The title is intentionally misleading. Colonel Blood’s plotting and his most infamous sting – his famous and historically true stealing of the crown jewels – do play an important role in the book but the games that give the novel its added edge and intrigue are those played out by Holcroft Blood.

Blood’s Game is a thoroughly entertaining historical romp, packed full of some brilliantly colourful characters. And chief among them is Charles II himself – I loved Charles in this novel! This is a man intent on enjoying himself but his run ins with his famous mistress Barbara Villiers are scene stealers. Wigged scoundrels abound in this novel – the Earl of Rochester doesn’t come out of this very well – but I particularly liked its women – Barbara Villiers, Nell Gwyn and also the playwright Aphra Behn. The fact that these extraordinary men and women existed in real life make it all the more wonderful to read about them here. No quarter is given. We get them warts and all. Especially with warts.

The only downside of the novel for me is Colonel Blood. I really disliked him and did not like spending the time with him, or the whole crown jewels escapade. But I do understand that this was an important part of setting up Holcroft for Blood’s Game and future books to come in the series. I hope we’ve seen the last of him. I could also have done without some of the swearing but I know that this is a thing of mine, that I’m particularly squeamish with certain words.

Angus Donald is a favourite novelist of mine (you only have to look at my list of reviews below!). I love the way that he fills history with colour, character and adventure. He writes so well and he creates people I want to read about and spend time with. Following the Alan Dale books was never going to be easy – how could it be? They’re spectacularly good – but I think he’s done a fine job with Blood’s Game, which has all the signs of developing into a future favourite series. Holcroft Blood is such a strong character and his future is an exciting one and I can’t wait to follow it as he takes us away from the court of Charles II and onto the battlefield.

Other reviews
Holy Warrior
King’s Man
Grail Knight
The Iron Castle
The King’s Assassin
The Death of Robin Hood

The Silent Companions by Laura Purcell

Raven Books | 2017 (5 October) | 364p | Review copy | Buy the book

It is 1865 and Elsie Bainbridge carries the cares of the world on her shoulders. Married just months before, her husband Robert has died and she has little choice but to head to his crumbling country estate, The Bridge, where she will give birth to their child. The villagers are hostile and the servants are suspicious and unfriendly. Fortunately, Elsie has her husband’s cousin Sarah for company. They will come to rely on each other very much in the lonely months ahead. But perhaps they are not as alone as they might think.

When Elsie sets about getting to know her new home, she and Sarah come across a locked garret. Inside they find a diary dating from the 1630s and a wooden figure that looks disturbingly familiar. It is, she learns, a Silent Companion. Soon Elsie’s nights are disturbed by strange sounds. The servants insist there’s a nest of rats hiding in the walls. Elsie isn’t so sure – it sounds like wood being worked, being moved.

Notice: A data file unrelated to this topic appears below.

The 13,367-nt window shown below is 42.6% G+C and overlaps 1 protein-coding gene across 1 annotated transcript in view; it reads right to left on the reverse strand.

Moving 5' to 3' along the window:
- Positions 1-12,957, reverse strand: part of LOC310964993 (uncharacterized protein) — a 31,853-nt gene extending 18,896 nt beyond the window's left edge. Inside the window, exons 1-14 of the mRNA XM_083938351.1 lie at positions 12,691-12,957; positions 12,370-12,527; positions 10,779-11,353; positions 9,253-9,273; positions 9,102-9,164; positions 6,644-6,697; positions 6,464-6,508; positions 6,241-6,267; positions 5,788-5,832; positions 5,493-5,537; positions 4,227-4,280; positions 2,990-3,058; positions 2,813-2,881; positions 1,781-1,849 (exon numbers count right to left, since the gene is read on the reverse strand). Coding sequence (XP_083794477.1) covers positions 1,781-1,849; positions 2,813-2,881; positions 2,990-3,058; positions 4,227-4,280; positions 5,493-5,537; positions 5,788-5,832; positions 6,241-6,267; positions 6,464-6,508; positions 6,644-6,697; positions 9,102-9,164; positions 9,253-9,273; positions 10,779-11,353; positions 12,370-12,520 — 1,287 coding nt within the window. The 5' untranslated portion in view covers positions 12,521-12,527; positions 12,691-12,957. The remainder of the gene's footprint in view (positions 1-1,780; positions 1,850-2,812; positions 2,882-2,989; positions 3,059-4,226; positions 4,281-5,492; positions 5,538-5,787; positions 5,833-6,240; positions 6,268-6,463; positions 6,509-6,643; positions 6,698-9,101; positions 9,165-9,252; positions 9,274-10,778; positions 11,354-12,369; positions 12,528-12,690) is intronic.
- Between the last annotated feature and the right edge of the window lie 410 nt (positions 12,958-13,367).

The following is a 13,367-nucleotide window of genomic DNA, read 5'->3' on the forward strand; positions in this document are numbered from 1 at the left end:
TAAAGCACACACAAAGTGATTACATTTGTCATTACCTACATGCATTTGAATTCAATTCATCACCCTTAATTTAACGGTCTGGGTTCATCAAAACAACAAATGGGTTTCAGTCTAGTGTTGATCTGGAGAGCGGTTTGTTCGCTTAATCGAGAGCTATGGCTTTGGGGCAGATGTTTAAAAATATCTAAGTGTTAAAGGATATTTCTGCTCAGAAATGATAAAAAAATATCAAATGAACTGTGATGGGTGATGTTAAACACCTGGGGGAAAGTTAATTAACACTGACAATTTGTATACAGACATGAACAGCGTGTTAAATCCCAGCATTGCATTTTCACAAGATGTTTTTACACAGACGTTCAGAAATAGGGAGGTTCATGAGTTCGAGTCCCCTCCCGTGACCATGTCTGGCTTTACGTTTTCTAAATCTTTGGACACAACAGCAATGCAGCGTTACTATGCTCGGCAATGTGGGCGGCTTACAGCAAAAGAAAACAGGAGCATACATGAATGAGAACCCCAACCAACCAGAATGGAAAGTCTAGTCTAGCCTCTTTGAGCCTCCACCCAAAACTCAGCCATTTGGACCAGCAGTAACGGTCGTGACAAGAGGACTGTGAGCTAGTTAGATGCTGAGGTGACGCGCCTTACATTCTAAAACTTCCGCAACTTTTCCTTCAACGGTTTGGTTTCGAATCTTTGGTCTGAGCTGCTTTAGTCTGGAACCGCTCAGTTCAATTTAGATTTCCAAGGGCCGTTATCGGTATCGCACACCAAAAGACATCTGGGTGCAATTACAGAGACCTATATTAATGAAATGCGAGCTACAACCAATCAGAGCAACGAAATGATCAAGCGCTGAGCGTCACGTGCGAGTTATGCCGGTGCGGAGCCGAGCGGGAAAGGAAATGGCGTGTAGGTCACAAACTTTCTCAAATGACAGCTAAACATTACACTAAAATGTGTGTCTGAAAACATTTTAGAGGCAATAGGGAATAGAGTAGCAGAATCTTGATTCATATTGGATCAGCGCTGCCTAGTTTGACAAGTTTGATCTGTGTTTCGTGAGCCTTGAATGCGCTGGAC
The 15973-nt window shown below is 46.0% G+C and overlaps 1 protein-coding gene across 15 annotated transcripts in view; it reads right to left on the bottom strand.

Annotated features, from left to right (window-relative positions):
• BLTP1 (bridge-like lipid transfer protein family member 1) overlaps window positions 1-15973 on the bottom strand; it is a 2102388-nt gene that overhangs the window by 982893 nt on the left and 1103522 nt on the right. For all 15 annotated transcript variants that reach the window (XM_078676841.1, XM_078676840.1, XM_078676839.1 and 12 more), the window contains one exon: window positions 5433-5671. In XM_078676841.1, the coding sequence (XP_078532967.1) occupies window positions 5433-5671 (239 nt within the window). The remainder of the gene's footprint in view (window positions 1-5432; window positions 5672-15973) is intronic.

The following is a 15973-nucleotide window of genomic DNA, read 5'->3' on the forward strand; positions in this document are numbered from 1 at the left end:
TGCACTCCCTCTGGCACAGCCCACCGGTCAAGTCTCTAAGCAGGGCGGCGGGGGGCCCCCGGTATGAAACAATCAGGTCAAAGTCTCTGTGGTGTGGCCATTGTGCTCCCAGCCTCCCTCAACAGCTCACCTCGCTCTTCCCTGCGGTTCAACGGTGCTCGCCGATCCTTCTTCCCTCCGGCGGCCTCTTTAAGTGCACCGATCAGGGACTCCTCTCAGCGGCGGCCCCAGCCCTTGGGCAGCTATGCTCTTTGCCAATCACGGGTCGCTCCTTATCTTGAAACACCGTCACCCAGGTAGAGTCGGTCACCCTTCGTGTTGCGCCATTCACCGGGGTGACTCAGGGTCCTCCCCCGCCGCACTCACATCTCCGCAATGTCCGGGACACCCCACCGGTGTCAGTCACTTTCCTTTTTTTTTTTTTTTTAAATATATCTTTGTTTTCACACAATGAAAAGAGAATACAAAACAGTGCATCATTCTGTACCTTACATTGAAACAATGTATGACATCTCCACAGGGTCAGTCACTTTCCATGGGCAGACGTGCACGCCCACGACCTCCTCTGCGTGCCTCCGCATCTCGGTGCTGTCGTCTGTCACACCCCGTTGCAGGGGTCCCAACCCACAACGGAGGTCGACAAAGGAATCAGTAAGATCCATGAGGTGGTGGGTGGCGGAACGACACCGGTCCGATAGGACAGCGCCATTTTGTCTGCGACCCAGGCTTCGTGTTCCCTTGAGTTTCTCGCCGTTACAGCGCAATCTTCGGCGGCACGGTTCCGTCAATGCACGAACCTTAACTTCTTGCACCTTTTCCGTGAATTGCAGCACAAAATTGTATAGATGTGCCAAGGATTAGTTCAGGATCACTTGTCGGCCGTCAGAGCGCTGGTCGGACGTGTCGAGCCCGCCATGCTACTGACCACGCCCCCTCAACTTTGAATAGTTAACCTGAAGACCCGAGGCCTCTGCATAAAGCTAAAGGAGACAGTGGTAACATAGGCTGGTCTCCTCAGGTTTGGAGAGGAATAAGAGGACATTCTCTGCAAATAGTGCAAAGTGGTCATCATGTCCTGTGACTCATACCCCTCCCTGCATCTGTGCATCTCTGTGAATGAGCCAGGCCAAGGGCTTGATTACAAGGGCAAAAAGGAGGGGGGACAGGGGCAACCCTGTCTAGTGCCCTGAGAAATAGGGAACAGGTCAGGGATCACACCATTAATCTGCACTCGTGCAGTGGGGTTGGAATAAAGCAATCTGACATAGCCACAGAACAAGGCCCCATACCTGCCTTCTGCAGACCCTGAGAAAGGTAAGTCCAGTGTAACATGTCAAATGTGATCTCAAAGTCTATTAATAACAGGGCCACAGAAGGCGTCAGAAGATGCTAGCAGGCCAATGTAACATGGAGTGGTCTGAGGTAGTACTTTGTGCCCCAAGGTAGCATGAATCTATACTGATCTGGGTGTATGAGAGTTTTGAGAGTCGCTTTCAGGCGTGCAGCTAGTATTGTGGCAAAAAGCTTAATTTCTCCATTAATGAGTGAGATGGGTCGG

Interspersed throughout this wonderfully creepy, superbly Gothic novel are extracts from the diary which take us back in time to 1635 when Anne Bainbridge was mistress of the house. At that time everyone was hugely excited because King Charles I and his Queen were intending to spend a night at The Bridge. Everything was going so well…

I love haunted house stories and The Silent Companions was a book I couldn’t wait to read. I’d been told that it was genuinely frightening and so I settled down to read it late one evening. In fact, I only read this book at night. This isn’t a book for commutes and lunchtime reads – it deserves to be read by lamplight, when every sound seems louder in the quiet night. It’s a hugely atmospheric read. The Bridge is a fine example of a rickety, old and unloved Gothic mansion. It creeks. Its wood feels alive. And in its midst are Elsie and Sarah. We fear for them.

The sections from the 1630s are every bit as engrossing as the Victorian chapters. And the characters are just as intriguing, if not more so. Told in Anne’s own words, during these sections we are immersed in the past and it’s a dangerous and fearful place indeed.

I had two very late nights with The Silent Companions. I didn’t want to put it down and I couldn’t wait to pick it up again. It certainly gave me the heebie jeebies and made my spine shiver. I love that feeling! It’s dark, tragic and, at times, deliciously scary, but it never goes overboard. The emphasis here is on Elsie and Anne and what this house, so claustrophobic and dark, does to them, two centuries apart. It’s quite a tale, full of Gothic wonders. I must also say that the hardback is gorgeous inside and out.

‘Writing Cromwell’s London’ – Guest post by Antonia Senior, author of The Tyrant’s Shadow

The Tyrant's Shadow by Antonia SeniorThis week, Corvus published The Tyrant’s Shadow, Antonia Senior’s third novel and the second to be set in the troubled middle years of the 17th century. The Civil War, and Cromwell’s Commonwealth, is one of the most compelling periods in English history (Oxford, where I live, is steeped in Civil War history) and I can’t get enough of it. I am so pleased to be able to host a guest post in which Antonia Senior looks at the challenges an author faces in bringing this period, and its remarkable personalities, back to life – especially Oliver Cromwell. Many thanks to Antonia for taking the time to write such a fascinating piece.